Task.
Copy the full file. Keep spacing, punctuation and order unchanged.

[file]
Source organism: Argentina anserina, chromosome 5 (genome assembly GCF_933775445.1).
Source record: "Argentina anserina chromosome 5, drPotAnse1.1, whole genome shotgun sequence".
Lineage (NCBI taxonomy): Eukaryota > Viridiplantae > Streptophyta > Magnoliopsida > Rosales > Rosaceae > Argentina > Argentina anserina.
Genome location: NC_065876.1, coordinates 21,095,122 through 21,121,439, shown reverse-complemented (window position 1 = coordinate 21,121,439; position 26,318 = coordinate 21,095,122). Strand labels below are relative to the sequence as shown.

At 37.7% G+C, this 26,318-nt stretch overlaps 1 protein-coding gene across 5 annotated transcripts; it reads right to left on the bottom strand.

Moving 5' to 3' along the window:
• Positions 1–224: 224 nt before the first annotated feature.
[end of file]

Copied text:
Source organism: Argentina anserina, chromosome 5 (genome assembly GCF_933775445.1).
Source record: "Argentina anserina chromosome 5, drPotAnse1.1, whole genome shotgun sequence".
Lineage (NCBI taxonomy): Eukaryota > Viridiplantae > Streptophyta > Magnoliopsida > Rosales > Rosaceae > Argentina > Argentina anserina.
Genome location: NC_065876.1, coordinates 21,095,122 through 21,121,439, shown reverse-complemented (window position 1 = coordinate 21,121,439; position 26,318 = coordinate 21,095,122). Strand labels below are relative to the sequence as shown.

At 37.7% G+C, this 26,318-nt stretch overlaps 1 protein-coding gene across 5 annotated transcripts; it reads right to left on the bottom strand.

Moving 5' to 3' along the window:
• Positions 1–224: 224 nt before the first annotated feature.